50 Things About Me as a Reader

(Note: I used a version of this post over at our iAnthology social networking site for the National Writing Project, and folks are sharing their own, too.)

My blogging friend, Franki, at A Year of Reading, wrote about the brainstorming ideas behind self-reflective readers. She had students trying to create a list of 100 things that explain them as readers, and then she did the same. She noted that almost no one got to 100 on their list, but maybe the list is always growing?

I thought I might give it a try over the last few days and got myself to 50 Things About Me as a Reader:

  1. The first book I remember reading independently was Hop on Pop by Dr. Seuss.
  2. When I was a kid, the trip to the town library used to make me so excited, I always had to use the bathroom when we got there. Always.
  3. I used to collect comic books, more for the characters than for the art.
  4. My favorite comic book series was called “What If …” that morphed stories together in strange ways.
  5. I never thought it strange as kid that I was always reading something
  6. One of my favorite book series as a kid was Encyclopedia Brown mysteries but I could never figure out how to solve the mysteries.
  7. My mom read all the time and there were books everywhere in our house.
  8. One of my best memories of read-aloud was my mom reading Charlie and the Chocolate Factory and Charlie and the Great Glass Elevator to my brother and I on our couch.
  9. On rainy days, my mom would make us go read and we could not come downstairs until we had read at least three books (or three chapters). She read then, too.
  10. I have always been a fast reader; maybe, too fast at times
  11. In High School, I took a Power Reading course, which in later life played a huge role in being able to skim through informational text with ease.
  12. I didn’t like the Hardy Boys all that much as characters, but I read just about every book in the series because I loved book series that never seemed to end.
  13. We used to travel to a used book shop called The Red Barn, which was this massive old barn filled to the brim with books. I loved that place.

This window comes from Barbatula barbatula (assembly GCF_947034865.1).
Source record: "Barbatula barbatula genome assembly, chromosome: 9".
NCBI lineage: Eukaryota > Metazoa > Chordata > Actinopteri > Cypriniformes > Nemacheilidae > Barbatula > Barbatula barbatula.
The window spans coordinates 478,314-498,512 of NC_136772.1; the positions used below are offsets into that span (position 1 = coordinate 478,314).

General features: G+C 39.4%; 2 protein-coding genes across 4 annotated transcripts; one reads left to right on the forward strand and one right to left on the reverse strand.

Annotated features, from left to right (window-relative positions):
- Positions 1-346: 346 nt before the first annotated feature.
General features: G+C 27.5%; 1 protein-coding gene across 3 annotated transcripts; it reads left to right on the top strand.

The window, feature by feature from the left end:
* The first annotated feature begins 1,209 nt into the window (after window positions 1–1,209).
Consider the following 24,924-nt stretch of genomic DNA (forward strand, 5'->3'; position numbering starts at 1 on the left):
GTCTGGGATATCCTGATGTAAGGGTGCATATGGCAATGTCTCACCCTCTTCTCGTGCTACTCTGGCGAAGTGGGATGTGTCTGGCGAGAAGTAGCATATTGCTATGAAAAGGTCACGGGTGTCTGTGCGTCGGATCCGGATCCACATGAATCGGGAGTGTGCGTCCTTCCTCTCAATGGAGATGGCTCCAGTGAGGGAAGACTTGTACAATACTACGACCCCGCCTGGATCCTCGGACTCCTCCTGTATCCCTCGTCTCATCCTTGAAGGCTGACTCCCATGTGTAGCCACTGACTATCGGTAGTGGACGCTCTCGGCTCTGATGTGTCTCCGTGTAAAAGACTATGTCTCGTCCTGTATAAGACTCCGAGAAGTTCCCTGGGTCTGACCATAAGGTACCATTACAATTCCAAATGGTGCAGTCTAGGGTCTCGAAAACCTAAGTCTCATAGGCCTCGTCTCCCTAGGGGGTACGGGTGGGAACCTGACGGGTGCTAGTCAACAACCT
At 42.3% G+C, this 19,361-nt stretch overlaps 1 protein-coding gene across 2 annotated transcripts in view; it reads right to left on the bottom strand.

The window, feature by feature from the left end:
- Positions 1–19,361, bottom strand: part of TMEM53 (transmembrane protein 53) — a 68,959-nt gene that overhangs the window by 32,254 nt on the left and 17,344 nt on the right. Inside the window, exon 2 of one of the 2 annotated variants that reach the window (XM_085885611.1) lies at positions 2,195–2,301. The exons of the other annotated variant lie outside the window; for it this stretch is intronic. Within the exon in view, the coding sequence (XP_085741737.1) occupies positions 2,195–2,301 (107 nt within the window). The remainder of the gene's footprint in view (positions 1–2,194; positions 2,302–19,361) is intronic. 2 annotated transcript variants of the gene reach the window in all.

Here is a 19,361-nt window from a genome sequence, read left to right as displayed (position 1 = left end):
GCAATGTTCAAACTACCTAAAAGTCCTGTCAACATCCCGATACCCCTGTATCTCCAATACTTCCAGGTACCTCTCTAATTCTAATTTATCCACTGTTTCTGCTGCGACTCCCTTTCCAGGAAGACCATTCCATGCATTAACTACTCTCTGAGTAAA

14. I read Archie comics but never understood the girls (such was life).
  15. It wasn’t until college that I read a poem that I enjoyed and could understand.
  16. I was stunned to find Bruce Springsteen’s Born to Run lyrics in a college text for poetry and then came to read lyrics a bit more closely.
  17. As a saxophone player, I read notes pretty fluently but is that the same as reading words?
  18. I picked up a book of Bob Dylan lyrics once (and still have it) and read it as a text, without the music in my head.
  19. My childhood mornings were often spent reading the backs of cereal boxes. They seem so less inventive these days.
  20. I had to write a play skit myself in order to appreciate the literacy elements of reading a play.
  21. For a long time, I only wanted to read science fiction.
  22. Then, I moved on to mysteries.
  23. Now I try to mix it all up so that I am always off-balance with my genre expectations as a reader.
  24. Why do movie versions of books I like always disappoint me?
  25. The most difficult thing I ever read was an obituary, for a close family member. I read it once and then packed it away.
  26. Long after I had forgotten about comics, I came to rediscover graphic novels and found beauty and power in the good ones.
  27. The best thing about being a staff writer for a site that reviews graphic novels it that every so often, a huge box of books arrives on my doorstep, and my sons and I wrestle over who gets to look at which book first.
  28. Sometimes, when I am stuck writing a song, I pull words and phrases and plot lines from my memory banks of books that I have read as inspiration.
  29. Reading the scribbles, lines and swoops of my sons while they were emerging writers is a wonderful mystery: what is that word? They know and I need to figure it out.
  30. I think I am pretty adept at “reading” people.